It is 2005, just before landfall.
Here I am, a labyrinth, and I am a mess.
I am located at the corner of Waterway
and Bluff. I need your help. You will find me
to the left of the graveyard, where the trees
grow especially talkative at night,
where fog and alcohol rub off the edge.
We burn to make one another sing;
to stay the lake that it not boil, earth
not rock. We are running on Aztec time,
fifth and final cycle. Eyes switch on/off.
We would be mercurochrome to one another
bee balm or chamomile. We should be concrete,
glass, and spandex. We should be digital or,
at least, early. Be ivory-billed. Invisible
except to the most prepared observer.
We will be stardust. Ancient tailings
of nothing. Elapsed breath. No,
we must first be ice. Be nails. Be teeth.
- What does the line “Here I am, a labyrinth, and I am a mess” suggest about the state of mind of the speaker? What would it mean to see yourself as a labyrinth?
- Who do you think the speaker of the poem is talking to? How does the poet demonstrate a sense of urgency through language and tone?
- The poem riffs off a line in the United States Declaration of Independence and is full of poetic, mysterious, and emotionally charged language. What is the effect of this contrast between the legal-sounding jargon of “in pursuit thereof” and the vulnerability in the line “I need your help”?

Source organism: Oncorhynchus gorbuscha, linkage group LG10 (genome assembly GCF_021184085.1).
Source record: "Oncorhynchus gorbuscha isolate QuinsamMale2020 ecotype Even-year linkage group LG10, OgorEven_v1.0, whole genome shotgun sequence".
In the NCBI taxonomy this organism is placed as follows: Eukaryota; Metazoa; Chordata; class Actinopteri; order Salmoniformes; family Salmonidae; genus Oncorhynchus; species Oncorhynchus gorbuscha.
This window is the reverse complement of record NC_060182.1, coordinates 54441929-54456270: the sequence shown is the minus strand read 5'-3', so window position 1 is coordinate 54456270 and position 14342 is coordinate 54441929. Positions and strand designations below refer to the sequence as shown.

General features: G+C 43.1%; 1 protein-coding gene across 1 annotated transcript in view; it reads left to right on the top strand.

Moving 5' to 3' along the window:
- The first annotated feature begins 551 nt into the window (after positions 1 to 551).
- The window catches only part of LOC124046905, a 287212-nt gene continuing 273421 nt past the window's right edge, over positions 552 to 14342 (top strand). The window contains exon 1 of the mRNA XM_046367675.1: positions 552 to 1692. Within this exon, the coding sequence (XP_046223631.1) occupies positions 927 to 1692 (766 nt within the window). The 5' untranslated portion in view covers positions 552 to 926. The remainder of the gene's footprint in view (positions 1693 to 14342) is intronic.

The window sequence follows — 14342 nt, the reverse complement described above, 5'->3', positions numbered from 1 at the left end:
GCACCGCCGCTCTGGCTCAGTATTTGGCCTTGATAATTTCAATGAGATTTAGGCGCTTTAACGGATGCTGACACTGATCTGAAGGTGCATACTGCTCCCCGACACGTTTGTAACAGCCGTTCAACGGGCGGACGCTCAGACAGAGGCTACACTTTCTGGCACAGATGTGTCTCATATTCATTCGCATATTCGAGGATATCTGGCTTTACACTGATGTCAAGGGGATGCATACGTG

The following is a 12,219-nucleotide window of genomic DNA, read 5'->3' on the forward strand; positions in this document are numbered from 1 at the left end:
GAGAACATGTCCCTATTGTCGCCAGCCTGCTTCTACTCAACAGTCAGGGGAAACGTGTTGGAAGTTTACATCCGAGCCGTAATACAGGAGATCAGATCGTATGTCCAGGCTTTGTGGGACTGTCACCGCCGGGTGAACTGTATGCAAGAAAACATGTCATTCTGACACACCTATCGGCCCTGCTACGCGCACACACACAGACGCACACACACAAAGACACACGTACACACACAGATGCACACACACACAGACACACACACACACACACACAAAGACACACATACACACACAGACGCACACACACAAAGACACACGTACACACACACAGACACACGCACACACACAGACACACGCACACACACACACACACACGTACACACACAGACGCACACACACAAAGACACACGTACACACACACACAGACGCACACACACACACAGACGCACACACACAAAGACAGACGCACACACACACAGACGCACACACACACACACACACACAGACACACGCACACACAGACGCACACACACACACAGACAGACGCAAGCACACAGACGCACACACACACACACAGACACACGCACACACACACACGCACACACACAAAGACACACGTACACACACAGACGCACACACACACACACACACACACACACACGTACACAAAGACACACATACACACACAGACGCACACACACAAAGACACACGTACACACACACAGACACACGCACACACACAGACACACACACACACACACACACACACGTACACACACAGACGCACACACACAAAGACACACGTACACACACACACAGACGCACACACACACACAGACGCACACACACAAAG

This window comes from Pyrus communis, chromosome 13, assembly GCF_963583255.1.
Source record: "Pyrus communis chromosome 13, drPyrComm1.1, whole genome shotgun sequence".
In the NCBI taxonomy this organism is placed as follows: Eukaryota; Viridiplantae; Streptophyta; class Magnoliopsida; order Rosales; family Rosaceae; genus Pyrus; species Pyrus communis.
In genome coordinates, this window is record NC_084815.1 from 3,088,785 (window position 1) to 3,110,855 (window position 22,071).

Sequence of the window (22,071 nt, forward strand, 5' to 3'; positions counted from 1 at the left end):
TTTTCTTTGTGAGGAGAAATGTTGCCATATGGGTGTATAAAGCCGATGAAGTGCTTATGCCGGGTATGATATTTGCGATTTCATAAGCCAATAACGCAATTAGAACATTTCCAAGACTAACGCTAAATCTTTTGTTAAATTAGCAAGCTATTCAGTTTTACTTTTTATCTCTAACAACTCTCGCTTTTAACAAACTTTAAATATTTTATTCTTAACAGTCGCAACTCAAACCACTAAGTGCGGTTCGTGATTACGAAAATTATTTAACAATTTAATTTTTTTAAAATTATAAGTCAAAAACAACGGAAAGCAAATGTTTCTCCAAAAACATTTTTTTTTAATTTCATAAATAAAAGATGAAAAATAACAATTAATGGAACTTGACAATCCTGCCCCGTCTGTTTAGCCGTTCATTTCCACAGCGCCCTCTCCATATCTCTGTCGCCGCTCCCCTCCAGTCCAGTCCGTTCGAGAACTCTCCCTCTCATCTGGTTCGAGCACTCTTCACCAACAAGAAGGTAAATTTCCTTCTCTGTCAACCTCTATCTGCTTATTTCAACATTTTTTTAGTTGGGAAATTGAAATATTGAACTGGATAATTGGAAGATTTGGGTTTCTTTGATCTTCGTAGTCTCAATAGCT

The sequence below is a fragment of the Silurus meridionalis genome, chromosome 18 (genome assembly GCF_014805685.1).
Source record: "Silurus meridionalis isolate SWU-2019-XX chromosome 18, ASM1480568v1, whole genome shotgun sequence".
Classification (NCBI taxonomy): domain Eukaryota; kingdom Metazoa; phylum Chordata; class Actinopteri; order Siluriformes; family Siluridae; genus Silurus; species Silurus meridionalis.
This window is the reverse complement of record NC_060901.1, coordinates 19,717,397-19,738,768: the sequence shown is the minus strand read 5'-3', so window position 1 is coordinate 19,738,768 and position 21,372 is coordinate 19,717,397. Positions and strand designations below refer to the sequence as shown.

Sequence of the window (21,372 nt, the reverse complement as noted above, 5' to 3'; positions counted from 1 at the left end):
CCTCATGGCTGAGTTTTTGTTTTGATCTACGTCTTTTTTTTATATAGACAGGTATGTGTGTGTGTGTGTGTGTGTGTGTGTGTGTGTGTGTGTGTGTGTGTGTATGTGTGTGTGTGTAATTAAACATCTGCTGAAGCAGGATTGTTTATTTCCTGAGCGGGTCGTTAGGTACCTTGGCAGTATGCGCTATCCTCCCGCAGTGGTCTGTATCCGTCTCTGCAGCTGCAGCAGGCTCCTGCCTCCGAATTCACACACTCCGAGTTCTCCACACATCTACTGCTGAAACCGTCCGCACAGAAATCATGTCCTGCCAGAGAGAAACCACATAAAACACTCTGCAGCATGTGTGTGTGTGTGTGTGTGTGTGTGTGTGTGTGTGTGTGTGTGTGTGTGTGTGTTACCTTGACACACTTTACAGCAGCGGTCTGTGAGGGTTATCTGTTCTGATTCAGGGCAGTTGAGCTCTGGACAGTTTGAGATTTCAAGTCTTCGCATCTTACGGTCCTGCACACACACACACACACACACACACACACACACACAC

- How does the desire to be “mercurochrome to one another / bee balm or chamomile” conflict with the expectation to be “concrete, / glass, and spandex”? (Note that mercurochrome is a topical antiseptic to used to treat skin abrasions and bee balm and chamomile are herbs traditionally used to soothe the nerves.) Compare “We should be digital” to “We will be stardust” — how do you interpret the tension being described here?
- If you were going to recite this poem, how would you manage the intensity that runs through the whole poem? What kind of shifts in tone from the first two lines and the last two lines would you emphasize?
- Write a poem that responds to the pressures of modern life to leave the natural world behind — what do you value most? Argue for it.
Watch the late C. D. Wright read this poem: https://www.youtube.com/watch?v=jjZ52yBfFBo
Read this profile from the New York Times on C. D. Wright: http://www.nytimes.com/2016/01/17/arts/c-d-wright-poet-of-ozarks-and-beyond-dies-at-67.html
Read this profile from the New Yorker on C. D. Wright: http://www.newyorker.com/books/page-turner/postscript-c-d-wright-1949-2016
C.D. Wright, “Re: Happiness, in pursuit thereof” from Rising, Falling, Hovering. Copyright © 2008 by C. D. Wright. Used by permission of Copper Canyon Press, www.coppercanyonpress.org.